Linux Gaming News

Cannon Brawl officially gets native release

cannon brawl officially released on steam for linux

Cannon Brawl officially #released on September 19th with native Linux support at 25% off on Steam (Mac and Windows PC included)! Influenced by GunBound, developer Softnyx’s turn-based #multiplayer game, as well as several other of his favorite game types. The release of Cannon Brawl also comes with full controller support while giving the gaming community another completely playable game on our beloved platform.

Here is the gist behind Cannon Brawl:

Cannon Brawl is an exciting mix of real time strategy and artillery gameplay. Command your airship to capture gold mines and build everything from cannons to lasers. Drop attack buildings from your airship, then pop into them to take skill shots at your opponent in real time. Upgrade each building to boost its devastating power. Advance across the kingdom in single player to unlock and discover new buildings, then experiment with each one to find your favorite combination in online multiplayer.

Addictively fun and fast-paced, Cannon Brawl is launching on Steam for PC and Mac.  This is an intense action-strategy game that combines the skill-based play of a classic artillery game with the rapid-fire pacing of an RTS. Matches are quick and players will need to think fast to outwit and outmaneuver their opponents.  Players choose from a wide array of pilots and war machines to create a combination of buildings that they can drop from airships across destructible 2D multiplayer maps to decimate their opponents.  With resource management, territory control, and war machine upgrades, players will find a fierce real-time battle experience wrapped up in an enchanting fantasy world.

Cannon Brawl officially gets a Linux release on Steam

When a round begins, you find your castle positioned near the edge of a cramped map. As rousing battle themes pipe from your speakers, you stake your claim to verdant hills and blue skies, to deserts so yellow you might wish you could vacation within one. Floating landforms populate the foreground, which you and your opponent can blast away with shots from cannons, lasers, and other such contraptions. There’s no turn-based respite, though, in spite of the cheery vibe; you make your decisions and you execute all plans on the fly, with as little hesitation as possible. Speed is a necessity, or else you might line up a beautiful shot just in time to find out that your laser tower has been blasted to smithereens by a roaming ball of explosives.

Using your keyboard or a gamepad (the latter works particularly well), you can pilot the ship anywhere you like without having to worry about taking damage. You must make quick trips back to your castle to grab new structures, then plop them down at key points along the map. Your expansion options are limited at first, until you have placed enough surveillance balloons, mining camps, and other such attractions along the way. Then you can dock with a given point of interest–for example, a rocket launcher–and direct its actions. Although there are times when dropping buildings and docking require excess fiddling, particularly when too many structures are in close proximity, the interface works beautifully and allows you to work at the brisk clip gameplay demands.

Cannon Brawl officially gets a Linux release on Steam

As the game begins, there are only a few offensive measures available. Even once you advance far enough in the campaign that your list of options expands, you can bring along only a handful of tools. You almost always have to survive without something important, and your computer opponents are great at adapting to diffuse any winning tactic you might employ. This means that if you try one technique in a round and it fails for a particular reason, switching to a different one the next time around is no guarantee that you’ll find success: the AI could easily adapt and catch you by surprise in some other manner. Such adaptations keep matches interesting, because you always have to stay on your toes and watch for attacks from a few potential directions even as you replay the same map.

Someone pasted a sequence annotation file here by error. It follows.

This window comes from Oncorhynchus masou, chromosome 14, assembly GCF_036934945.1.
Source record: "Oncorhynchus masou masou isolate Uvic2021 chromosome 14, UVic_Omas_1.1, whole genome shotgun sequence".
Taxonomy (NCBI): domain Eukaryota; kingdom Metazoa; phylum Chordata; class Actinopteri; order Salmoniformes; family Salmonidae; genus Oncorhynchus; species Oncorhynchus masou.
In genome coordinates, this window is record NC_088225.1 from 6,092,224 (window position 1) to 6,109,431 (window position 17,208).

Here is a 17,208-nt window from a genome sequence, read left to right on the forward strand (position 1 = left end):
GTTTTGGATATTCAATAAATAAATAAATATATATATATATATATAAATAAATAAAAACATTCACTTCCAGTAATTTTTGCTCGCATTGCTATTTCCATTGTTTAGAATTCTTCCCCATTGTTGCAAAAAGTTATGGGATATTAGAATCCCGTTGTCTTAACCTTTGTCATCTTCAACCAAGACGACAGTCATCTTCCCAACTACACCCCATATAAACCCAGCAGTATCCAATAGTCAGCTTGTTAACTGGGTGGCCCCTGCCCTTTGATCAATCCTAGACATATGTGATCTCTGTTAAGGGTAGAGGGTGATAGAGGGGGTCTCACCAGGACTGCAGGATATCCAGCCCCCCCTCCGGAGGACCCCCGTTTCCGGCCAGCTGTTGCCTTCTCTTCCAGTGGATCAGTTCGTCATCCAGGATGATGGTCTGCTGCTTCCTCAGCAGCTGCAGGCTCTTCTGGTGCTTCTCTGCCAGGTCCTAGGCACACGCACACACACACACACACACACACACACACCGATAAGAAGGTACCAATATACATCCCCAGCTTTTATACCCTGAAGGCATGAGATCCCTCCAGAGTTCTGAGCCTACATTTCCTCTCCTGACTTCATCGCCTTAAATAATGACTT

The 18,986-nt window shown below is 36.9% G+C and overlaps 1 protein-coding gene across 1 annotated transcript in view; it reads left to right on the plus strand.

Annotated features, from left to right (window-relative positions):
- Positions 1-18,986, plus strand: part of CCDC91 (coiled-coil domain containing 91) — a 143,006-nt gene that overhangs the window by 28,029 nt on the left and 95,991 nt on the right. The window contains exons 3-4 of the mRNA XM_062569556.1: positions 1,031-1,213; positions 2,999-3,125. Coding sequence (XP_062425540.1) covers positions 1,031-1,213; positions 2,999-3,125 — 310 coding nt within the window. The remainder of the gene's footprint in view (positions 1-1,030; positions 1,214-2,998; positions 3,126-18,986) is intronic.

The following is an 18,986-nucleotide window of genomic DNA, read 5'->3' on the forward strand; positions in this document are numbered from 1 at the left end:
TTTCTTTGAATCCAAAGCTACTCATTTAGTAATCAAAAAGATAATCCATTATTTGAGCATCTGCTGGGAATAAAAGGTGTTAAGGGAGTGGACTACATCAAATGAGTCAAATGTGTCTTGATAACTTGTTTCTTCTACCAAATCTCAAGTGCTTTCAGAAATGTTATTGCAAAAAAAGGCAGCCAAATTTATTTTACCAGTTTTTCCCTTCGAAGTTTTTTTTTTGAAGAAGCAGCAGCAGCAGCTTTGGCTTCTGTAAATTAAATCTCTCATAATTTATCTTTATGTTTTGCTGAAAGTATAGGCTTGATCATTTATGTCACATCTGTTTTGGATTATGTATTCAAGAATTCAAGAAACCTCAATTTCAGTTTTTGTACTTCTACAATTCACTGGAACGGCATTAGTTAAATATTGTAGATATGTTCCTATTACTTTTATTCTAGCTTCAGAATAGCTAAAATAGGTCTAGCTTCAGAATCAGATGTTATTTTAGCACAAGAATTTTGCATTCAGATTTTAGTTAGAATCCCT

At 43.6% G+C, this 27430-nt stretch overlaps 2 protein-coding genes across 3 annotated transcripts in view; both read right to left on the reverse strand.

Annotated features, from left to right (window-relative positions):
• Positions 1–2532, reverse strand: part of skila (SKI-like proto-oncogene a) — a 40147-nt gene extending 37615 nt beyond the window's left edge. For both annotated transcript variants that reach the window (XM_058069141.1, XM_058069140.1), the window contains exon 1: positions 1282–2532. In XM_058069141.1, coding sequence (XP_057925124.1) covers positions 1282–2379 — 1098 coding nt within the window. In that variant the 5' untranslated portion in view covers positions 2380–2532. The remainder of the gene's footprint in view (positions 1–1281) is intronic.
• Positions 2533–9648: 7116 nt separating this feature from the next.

Cannon Brawl Launch Trailer (Linux, Mac, Windows)

You start by claiming as much territory as possible and building mines. Then you drop a few towers and dart between them, firing shots at your opponent and hopefully taking out his or her resources before the tide of battle can turn against you. Your greatest ally besides speed is momentum, and the combination of the two often wins out against the more creative and interesting approaches that the the game allows you to explore. Even in online matches, simple strategies easily overwhelm opponents using more varied forms of weaponry. Over time, you earn experience points that allow you to access additional pilots and structures in the armory.

The game’s difficulty level already feels punishing enough when you play on the higher settings. Almost before a round even begins, it throws up shields, health-regenerating towers, and upgrade cannons. Meanwhile, you might still be struggling just to get a few balloons in the air so you can start mining. Such battles commence with momentum and resources already working against you; the obstacles are hardly insurmountable, but if you want a fair conflict, you’re better off finding human opponents instead.

Cannon Brawl is interesting to keep you more than entertained but once you start, time passes, you get apt to finding new in-game challenges. Then if you’re brave, take on higher difficulty settings or play online. If you can find a few friends at a similar skill level to challenge, you’ll likely enjoy several hours of strategy mayhem. Coupled with exceptionally nice graphics on accommodating sound effects and music, you will be engrossed in no time. To top it off… Cannon Brawl is now 25% off on Steam on Linux, Mac and Windows.

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